Project in time for Refugee Week 2020 reveals their stories
Rarely-seen film footage and photographs have been put online for the first time, revealing the stories of child refugees from Basque, Spain, who fled to the UK during the Spanish Civil War in 1937.
The war, which broke out the year before, was left to unfold by both Britain and France, who supported a non-intervention policy. However, both Nazi Germany and Fascist Italy did not have qualms about getting involved in the situation in their neighbouring country.
Rarely-seen film footage and photographs have been put online for the first time, revealing the stories of child refugees from Basque…
The children in the newly-released footage fled Basque after intervening German and Italian aircraft destroyed 80% of their home town Guernica a year after the war had broken out.
After this Britain decided to step in, assisting the evacuation of resident children and hosting them in parts of Britain – including East Anglia.
The images and film that have been recovered from the archives are now being used in an Anglia Ruskin University project, that is being directed by Dr Jeannette Baxter.
The children […] fled Basque after intervening German and Italian aircraft destroyed 80% of their home town Guernica
According to estimations by historians, including Baxter, a rapid evacuation was initiated by Britain, in which 3,881 children were saved by volunteers. They then travelled to Southampton.Rarely-seen original news report, documenting the arrival of the Basque children in England, 1937. Original video recovered and released by www.havenseast.org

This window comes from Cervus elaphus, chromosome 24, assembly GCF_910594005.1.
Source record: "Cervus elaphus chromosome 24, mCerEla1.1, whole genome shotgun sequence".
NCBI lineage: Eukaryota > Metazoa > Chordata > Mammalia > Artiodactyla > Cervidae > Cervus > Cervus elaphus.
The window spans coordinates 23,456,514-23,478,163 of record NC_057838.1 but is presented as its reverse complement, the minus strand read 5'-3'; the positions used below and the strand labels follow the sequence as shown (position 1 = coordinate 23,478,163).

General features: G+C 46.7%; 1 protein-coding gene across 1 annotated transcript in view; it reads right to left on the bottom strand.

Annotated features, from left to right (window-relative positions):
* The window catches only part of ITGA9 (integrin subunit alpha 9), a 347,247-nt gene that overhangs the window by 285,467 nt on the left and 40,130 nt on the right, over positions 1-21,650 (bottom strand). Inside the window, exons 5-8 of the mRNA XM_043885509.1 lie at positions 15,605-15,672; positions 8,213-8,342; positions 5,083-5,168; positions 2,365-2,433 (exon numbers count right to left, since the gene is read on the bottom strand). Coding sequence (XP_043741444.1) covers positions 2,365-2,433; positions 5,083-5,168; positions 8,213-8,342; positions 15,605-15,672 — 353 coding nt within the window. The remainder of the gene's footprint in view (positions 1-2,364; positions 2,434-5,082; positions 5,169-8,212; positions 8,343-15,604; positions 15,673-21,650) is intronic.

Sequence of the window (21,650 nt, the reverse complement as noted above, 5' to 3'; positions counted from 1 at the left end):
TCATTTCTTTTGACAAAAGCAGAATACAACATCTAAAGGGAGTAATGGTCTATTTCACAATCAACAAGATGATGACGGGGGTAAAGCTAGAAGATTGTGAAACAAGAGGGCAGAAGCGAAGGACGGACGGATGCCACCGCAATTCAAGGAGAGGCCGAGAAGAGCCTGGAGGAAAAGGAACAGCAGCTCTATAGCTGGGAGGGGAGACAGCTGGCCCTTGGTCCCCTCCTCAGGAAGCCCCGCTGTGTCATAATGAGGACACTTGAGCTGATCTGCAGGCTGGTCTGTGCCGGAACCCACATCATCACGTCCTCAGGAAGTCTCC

“The children, who were aged five to 15, thought they would only be gone three months”, Baxter said. “But after Bilbao fell, they were unable to go home”.
…3,881 children were saved by volunteers…
One of the volunteers who offered to house some of the children, now identified as Polly Vulliamy, established a 50-person colony at Oakley Park on the Norfolk/Suffolk border. This she ironically called the “bad boys” colony, based on inflammatory British press reports that implied the male children, in particular, were immoral and yobbish. This was lovingly dismissed by Vulliamy who, according to Baxter, “rubbished the idea that the boys were ‘bad’”.
“They were strongly political, hormonal adolescents who had been traumatised” Baxter added.
Vulliamy galvanized many of the children to organise a parliament to run the colony. This structure was reenvisaged and contined when they later moved to Great Yarmouth.
The children also created their own Spanish magazine, which they called Ayuda. In this, they included poems and stories, and reported on outings they had attended, as well as the results of sports matches against other local teams. Thanks to a Heritage Lotter funded project, this has now been able to translated in English for the first time.
Vulliamy galvanized many of the children to organise a parliament to run the colony
Before the end of the Spanish Civil War in 1939, Vulliamy invited around 20 of the boys back for Christmas after the Basque Boys football team beat the Yarmouth Boys 9-0 in a match.
The children also created their own Spanish magazine, which they called Ayuda